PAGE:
To revolutionize the piggy bank method of saving change, what Acorns is designed to do is to round up any purchase you make with your debit card to the nearest dollar. Say you bought something for $14.59, Acorns would round that up to $15 and take the remaining 41 cents (or that “loose change”) and put it into your Acorns account to be invested. While I would never suggest for someone to go out and openly spend money on things so that they can have loose change, Acorns at least reassures us that our shopping habits don’t have to restrict us from saving and investing money. I still advise people to start a budget and control their spending, but for those purchases that you NEED to make such as food and gas for your car; the Acorns app can be a useful tool to assist you in controlling your money. One thing that makes Acorns stand out even more from your traditional piggy bank, is the ability to invest that left over change into business and government stocks and bonds. When you first set up your Acorns account, it will ask you what you’re main reason to invest is. The choices it gives you are: General, Children, Major Purchase, Short-term Investment, and Long-term Investment. It will also ask you how long you plan to invest which ranges from “less than 5 years” to “25+ years”. Taking your answers to these questions into account, Acorns will then set up your portfolio accordingly so that you can reap the most out of your investments. Whether you choose to stay more conservative or you prefer to be more aggressive, the goal Acorns sets for itself is to invest your money wisely. This is why every portfolio will be a little different, and if you have friends that are using the app as well, you might see different outcomes at certain points in time.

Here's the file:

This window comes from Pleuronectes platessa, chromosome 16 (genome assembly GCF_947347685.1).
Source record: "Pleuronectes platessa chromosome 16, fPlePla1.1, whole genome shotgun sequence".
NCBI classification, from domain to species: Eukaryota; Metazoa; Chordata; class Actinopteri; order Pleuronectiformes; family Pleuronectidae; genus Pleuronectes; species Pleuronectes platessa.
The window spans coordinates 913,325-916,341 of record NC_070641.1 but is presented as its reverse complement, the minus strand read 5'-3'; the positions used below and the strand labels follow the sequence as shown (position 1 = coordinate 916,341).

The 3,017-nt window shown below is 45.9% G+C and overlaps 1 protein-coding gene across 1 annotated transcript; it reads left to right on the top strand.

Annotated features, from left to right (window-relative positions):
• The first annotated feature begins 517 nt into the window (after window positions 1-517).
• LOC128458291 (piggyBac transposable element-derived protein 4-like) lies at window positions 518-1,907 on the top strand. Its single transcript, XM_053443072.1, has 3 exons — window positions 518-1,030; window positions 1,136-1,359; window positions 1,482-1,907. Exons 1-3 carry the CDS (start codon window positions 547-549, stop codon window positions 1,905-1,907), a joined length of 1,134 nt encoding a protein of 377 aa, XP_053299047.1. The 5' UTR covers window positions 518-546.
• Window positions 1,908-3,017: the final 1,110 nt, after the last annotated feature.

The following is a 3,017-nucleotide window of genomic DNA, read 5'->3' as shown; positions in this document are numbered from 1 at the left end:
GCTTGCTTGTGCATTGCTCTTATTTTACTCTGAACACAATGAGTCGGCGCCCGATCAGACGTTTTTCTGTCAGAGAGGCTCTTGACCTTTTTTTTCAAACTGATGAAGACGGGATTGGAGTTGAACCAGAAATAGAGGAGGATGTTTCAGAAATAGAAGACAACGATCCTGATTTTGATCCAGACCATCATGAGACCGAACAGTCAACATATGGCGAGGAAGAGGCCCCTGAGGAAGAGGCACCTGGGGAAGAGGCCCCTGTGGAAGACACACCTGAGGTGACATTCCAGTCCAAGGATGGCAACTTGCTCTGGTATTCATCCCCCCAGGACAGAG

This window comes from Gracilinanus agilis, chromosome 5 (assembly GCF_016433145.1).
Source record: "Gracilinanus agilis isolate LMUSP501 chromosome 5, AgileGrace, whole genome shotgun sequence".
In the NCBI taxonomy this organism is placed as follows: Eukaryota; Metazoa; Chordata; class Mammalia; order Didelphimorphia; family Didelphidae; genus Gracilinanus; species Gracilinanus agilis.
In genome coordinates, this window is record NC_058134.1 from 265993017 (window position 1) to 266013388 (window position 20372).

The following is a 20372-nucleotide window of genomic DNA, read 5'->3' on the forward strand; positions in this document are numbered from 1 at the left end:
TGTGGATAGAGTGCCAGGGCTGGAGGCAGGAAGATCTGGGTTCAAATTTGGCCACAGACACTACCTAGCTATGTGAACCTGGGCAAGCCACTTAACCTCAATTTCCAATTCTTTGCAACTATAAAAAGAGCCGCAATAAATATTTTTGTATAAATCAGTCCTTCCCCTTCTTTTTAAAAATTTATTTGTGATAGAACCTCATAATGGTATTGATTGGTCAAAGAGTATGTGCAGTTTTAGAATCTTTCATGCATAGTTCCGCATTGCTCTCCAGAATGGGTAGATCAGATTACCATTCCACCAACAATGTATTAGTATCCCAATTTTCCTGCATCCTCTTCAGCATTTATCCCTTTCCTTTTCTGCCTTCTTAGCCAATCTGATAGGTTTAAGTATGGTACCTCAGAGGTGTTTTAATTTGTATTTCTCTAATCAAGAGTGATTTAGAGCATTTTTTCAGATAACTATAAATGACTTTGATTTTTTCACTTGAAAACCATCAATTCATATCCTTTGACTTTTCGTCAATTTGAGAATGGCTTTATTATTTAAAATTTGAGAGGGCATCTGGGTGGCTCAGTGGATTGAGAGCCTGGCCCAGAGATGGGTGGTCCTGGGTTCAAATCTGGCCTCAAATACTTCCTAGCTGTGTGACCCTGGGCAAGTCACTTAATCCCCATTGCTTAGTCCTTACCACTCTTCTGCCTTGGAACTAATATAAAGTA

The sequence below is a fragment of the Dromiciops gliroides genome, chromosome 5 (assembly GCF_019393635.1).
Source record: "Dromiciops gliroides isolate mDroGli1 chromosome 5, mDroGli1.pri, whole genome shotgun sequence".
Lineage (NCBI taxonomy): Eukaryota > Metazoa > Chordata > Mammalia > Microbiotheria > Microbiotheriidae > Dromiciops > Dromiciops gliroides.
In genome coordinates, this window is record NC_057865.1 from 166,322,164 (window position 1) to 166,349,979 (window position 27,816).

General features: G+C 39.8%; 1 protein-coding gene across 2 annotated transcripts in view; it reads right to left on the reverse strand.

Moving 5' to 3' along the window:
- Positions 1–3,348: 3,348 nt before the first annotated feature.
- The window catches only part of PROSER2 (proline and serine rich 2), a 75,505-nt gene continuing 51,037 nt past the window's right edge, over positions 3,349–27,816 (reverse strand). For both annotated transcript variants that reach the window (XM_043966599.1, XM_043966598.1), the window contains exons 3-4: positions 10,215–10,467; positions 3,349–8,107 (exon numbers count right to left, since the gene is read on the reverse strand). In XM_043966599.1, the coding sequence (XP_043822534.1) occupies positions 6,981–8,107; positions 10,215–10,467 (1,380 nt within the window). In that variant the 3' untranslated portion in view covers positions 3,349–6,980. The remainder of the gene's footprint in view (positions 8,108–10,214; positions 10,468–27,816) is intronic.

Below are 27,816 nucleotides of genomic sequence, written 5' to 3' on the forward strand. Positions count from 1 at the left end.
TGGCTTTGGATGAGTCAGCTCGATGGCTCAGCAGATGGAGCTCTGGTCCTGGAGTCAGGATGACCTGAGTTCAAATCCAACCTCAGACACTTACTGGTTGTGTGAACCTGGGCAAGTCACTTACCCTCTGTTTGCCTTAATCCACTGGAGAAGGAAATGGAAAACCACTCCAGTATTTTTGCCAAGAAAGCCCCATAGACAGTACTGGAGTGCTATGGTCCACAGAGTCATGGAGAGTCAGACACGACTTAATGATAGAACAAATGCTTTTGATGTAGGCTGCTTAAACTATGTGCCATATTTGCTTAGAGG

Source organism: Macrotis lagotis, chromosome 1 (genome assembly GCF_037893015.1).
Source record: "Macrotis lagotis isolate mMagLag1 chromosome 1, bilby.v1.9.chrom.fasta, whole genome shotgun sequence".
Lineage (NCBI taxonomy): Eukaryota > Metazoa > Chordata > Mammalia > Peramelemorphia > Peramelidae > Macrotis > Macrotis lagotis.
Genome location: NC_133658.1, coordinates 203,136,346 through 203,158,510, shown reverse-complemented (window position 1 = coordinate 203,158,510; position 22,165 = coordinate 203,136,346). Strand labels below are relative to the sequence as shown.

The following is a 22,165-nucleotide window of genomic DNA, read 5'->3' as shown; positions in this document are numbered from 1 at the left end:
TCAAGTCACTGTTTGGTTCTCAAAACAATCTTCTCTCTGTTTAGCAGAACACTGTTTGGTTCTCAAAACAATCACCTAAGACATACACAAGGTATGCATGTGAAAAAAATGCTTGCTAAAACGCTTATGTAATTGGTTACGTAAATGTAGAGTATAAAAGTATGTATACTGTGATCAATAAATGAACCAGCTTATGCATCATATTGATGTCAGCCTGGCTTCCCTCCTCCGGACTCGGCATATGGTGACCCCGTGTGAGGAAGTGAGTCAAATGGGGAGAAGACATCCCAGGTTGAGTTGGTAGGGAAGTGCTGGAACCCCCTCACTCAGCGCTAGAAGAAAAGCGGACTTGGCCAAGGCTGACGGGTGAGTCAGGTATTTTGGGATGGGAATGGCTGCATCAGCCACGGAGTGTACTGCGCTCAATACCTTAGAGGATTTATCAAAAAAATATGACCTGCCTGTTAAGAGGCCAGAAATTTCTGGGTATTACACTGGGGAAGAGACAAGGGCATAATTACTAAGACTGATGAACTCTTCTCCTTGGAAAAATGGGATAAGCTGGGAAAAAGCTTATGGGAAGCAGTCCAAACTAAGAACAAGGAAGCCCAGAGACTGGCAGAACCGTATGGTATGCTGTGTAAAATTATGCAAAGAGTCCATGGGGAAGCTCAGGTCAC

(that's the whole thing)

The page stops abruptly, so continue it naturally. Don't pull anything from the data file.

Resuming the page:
Can You Invest More Than Just Your Change?